What a great love, that raises a man to a position where Allah loves him and is pleased with him! The teaching of the Prophet (s) goes even further and states that the better of two brothers who love one another for the sake of Allah is the one who loves his brother more. The Prophet (s) said:

´No two men love one another, but the better of them is the one whose love for his brother is greater.' 2

1 Reported by al-Tirmidhi, who said it is a hasan sahih hadith.
2 Reported by Bukhari in al-Adab al-Mufrad.

Islam goes even further in spreading love in the rightly-guided Muslim society by telling the Muslim that if he loves his brother, he should tell him. The Prophet (s) said:

´If a man loves his brother, let him tell him that he loves him' 1

The Prophet (s) understood the impact of this strong, pure love in building societies and nations, so he never let any occasion pass without advocating this love and commanding the Muslims to announce their love for one another, in order to open hearts and spread love and purity among the ranks of the Ummah.

Anas (r) said that a man was with the Prophet (s), when another man passed by. The first man said, "O Messenger of Allah, indeed I truly love this man." The Prophet (s) asked him, "Have you let him know that?" He said, "No." The Prophet (s) said, ´Tell him.' He caught up with him and told him, ´Truly I love you for the sake of Allah,' and the man said, ´May Allah love you who loves me for His sake.'2

Mu'adh began to spread this pure love among the Muslims throughout the Muslim lands, telling them what he had heard from the Prophet (s) about the great reward that Allah had prepared for those who loved one another for His sake, and about His great love for them. In al-Muwatta', Imam Malik gives a report with a sahih isnad from Abu Idris al-Khulani who said: "I entered the mosque of Damascus, where I saw a young man who had a bright smile, and I saw the people gathered around him. When they disagreed on some matter, they referred it to him, and accepted his opinion. I asked who he was, and they told me, 'This is Mu'adh ibn Jabal (r).' Early the next day, I went to the mosque but I found that he had arrived even earlier than I. He was praying, so I waited until he had finished, then I approached him from in front, greeted him and said, 'By Allah I love you., He said, 'For the sake of Allah?, I said, 'For the sake of Allah., He repeated his question, 'For the sake of Allah?, and I said, 'For the sake of Allah., So he took hold of my collar and pulled me towards him and said, 'I have good news for you. I heard the Prophet (s) say: ´Allah Almighty says: 'My love is granted to those who love one another for My sake, who visit one another for My sake, and who spend on one another for My sake.'""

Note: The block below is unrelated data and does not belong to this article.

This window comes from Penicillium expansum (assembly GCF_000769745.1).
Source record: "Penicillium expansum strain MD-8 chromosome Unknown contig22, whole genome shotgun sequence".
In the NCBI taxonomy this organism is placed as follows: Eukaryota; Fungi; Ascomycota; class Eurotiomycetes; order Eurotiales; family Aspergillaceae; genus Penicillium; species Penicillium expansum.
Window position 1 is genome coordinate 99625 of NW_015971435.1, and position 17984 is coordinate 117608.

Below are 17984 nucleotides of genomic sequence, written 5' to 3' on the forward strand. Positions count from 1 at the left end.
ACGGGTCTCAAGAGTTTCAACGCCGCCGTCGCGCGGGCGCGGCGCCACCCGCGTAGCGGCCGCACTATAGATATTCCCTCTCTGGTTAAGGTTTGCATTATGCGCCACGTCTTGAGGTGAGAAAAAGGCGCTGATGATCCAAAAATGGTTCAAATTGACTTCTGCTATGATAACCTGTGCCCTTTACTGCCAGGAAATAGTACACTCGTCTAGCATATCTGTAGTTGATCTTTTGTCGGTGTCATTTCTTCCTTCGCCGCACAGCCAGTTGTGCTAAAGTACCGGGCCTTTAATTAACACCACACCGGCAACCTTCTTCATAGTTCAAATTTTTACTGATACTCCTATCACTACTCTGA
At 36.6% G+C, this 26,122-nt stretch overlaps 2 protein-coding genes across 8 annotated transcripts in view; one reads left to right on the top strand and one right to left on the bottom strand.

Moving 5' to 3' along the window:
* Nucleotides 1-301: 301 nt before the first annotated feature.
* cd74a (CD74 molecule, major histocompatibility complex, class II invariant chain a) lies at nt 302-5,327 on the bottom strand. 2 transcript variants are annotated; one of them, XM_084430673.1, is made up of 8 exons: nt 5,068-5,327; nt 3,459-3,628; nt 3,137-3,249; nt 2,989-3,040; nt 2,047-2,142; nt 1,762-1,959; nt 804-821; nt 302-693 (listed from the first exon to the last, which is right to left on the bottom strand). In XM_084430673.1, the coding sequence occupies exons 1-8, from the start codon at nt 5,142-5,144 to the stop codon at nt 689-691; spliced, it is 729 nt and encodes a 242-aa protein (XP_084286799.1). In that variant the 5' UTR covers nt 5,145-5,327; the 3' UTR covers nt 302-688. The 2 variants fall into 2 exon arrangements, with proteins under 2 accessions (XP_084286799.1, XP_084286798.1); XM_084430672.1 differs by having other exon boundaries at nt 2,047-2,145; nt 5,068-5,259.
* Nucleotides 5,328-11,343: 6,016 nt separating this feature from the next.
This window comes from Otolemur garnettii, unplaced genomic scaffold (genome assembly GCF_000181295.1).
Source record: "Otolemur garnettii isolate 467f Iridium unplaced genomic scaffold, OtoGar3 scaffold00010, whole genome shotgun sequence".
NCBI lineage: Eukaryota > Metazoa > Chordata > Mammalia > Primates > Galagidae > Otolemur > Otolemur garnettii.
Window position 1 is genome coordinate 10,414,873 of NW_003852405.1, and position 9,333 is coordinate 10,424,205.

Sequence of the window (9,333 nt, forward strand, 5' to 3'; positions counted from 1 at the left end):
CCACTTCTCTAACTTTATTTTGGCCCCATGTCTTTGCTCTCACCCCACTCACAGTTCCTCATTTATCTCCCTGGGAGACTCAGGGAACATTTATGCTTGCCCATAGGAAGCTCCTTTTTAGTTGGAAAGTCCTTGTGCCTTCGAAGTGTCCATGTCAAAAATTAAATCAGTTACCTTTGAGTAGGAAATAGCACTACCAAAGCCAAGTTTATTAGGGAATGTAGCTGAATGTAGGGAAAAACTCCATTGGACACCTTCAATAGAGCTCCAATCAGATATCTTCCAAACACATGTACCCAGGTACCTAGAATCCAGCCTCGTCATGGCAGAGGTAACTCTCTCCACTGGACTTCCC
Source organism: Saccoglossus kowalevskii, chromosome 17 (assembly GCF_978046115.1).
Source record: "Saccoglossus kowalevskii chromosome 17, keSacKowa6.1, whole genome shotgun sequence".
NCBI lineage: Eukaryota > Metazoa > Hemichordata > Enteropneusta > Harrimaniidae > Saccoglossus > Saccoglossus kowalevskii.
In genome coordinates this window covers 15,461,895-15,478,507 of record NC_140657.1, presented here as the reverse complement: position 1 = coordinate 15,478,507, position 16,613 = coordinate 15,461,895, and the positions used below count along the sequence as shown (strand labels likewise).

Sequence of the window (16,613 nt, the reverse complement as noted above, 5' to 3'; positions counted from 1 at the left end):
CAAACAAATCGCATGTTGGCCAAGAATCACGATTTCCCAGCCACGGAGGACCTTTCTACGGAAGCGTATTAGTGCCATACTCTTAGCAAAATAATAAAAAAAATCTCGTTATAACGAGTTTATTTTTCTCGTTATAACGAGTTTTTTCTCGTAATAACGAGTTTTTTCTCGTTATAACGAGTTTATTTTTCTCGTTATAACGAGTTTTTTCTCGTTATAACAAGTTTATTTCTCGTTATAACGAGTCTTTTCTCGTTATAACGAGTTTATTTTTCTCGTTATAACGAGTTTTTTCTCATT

The effect of love for the sake of Allah on the life of Muslims

In another hadith, the Prophet (s) confirmed that this love between believers is one of the conditions of faith that will grant entrance to Paradise to the one who has it. In a report given by Imam Muslim from Abu Hurayrah (r), the Prophet (s) said:

1 Reported by Abu Dawud and al-Tirmidhi, who said it is a sahih hadith.
2 Reported by Abu Dawud, with a sahih isnad.

´By the One in Whose hand is my soul, you will not enter Paradise until you believe, and you will not believe until you love one another. Shall I not tell you of something that if you do it, you will love one another" Spread Salaam amongst yourselves.' (Muslim)

The Prophet (s), with the brilliant educational insight bestowed upon him by Allah, understood that nothing could eliminate hatred, jealousy and rivalry from people's hearts but true brotherhood, based on love, friendship and mutual advice, and free of conspiracies, envy, sullenness and hatred. So he called for the Muslims to spread salaam among their brothers, so that it would open their hearts to love and meeting one another on a good basis.

He frequently repeated this teaching to his Sahabah, hoping to sow the seed of love in their hearts and nurture it until it bore fruits of that great love that Islam wants for the Muslims. With this great love, the Prophet (s) built the first generation of Muslims which conveyed this divine Message to the world and formed the solid basis on which this religion was built.

Without this pure love, which Islam alone instilled in their hearts, the first Muslims would not have been able to persevere in jihad and make the great sacrifices through which they built the Islamic state and spread the rule of Islam throughout the world.